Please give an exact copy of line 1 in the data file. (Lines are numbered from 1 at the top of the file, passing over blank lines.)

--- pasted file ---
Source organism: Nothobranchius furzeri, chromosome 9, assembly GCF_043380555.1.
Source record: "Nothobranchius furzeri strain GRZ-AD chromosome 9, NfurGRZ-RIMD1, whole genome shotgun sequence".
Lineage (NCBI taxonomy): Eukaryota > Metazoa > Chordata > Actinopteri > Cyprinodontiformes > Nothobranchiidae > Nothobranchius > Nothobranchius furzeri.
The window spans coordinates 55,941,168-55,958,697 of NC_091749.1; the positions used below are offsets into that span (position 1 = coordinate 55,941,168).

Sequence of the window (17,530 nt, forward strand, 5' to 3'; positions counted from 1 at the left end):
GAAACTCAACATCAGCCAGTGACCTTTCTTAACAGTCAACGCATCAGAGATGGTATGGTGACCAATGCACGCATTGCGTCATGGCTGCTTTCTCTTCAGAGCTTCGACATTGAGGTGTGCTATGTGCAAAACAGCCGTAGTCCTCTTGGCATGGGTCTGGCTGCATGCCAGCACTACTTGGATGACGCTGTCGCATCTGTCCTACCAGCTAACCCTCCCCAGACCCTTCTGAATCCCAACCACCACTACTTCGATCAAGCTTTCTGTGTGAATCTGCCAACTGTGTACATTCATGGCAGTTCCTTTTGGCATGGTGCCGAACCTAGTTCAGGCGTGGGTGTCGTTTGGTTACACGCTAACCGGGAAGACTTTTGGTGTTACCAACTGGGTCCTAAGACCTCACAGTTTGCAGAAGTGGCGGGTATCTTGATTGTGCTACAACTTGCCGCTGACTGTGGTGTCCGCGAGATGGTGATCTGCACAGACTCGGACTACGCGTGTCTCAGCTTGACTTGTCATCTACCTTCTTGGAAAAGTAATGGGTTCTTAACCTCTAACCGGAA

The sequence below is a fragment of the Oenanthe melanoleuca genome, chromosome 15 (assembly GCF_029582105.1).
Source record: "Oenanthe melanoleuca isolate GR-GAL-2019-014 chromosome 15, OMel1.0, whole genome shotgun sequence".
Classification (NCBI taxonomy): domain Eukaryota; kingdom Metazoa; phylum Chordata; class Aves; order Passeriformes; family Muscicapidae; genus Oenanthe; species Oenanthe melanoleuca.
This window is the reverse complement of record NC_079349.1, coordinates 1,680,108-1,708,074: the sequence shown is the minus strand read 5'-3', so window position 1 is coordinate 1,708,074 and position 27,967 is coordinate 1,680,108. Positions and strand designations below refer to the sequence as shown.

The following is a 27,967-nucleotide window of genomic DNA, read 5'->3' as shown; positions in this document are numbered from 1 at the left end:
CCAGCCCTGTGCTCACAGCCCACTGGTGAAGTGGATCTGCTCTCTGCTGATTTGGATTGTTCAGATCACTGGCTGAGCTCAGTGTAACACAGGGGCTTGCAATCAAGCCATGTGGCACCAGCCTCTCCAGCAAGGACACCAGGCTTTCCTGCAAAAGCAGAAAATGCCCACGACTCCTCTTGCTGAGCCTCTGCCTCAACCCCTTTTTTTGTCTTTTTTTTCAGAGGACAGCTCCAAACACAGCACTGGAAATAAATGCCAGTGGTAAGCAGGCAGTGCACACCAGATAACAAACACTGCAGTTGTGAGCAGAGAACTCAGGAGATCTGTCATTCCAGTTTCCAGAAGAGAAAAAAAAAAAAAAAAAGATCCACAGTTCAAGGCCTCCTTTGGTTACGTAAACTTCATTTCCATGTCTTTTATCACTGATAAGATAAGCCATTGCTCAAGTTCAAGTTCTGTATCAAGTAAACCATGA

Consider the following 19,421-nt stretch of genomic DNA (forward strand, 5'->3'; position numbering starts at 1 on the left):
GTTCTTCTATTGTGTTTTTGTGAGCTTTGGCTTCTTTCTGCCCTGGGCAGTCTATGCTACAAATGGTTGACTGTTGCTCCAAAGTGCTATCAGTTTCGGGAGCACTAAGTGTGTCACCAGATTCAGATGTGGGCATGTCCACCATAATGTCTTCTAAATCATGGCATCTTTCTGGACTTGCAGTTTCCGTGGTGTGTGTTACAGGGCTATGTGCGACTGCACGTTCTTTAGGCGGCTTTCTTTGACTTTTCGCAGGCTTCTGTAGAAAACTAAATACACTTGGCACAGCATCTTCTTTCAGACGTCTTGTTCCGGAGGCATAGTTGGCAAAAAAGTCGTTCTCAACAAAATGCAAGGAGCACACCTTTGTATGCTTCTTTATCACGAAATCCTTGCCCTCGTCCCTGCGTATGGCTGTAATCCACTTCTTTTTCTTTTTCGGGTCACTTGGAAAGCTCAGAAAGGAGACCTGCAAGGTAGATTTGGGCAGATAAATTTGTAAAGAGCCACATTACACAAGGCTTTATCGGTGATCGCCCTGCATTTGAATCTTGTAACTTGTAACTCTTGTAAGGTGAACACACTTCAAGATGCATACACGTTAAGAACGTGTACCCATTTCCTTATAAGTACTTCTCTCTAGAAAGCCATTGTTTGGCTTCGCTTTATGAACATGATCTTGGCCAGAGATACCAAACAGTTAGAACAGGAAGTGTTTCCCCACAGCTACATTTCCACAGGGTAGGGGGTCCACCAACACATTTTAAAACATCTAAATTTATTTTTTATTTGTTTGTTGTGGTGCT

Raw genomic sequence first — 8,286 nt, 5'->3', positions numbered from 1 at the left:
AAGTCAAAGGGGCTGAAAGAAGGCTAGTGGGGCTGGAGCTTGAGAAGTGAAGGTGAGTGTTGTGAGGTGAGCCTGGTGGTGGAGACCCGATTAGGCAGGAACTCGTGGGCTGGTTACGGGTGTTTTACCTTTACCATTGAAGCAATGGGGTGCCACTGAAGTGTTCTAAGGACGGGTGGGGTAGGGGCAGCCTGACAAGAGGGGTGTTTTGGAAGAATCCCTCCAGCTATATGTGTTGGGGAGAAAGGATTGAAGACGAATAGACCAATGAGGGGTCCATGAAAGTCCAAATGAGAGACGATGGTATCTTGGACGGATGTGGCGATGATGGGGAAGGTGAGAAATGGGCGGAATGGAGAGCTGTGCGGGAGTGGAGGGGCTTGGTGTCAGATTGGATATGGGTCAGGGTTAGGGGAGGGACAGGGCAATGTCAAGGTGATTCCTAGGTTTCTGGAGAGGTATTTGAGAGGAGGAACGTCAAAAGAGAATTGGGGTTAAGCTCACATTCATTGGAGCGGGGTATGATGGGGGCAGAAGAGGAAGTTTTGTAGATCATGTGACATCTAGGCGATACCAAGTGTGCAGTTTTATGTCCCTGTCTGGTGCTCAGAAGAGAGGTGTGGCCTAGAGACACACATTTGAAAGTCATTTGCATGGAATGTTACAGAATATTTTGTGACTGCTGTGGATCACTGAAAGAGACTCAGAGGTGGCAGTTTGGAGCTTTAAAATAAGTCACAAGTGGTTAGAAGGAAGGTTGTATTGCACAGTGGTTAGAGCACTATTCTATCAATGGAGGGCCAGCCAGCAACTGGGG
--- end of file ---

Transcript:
Source organism: Nothobranchius furzeri, chromosome 9, assembly GCF_043380555.1.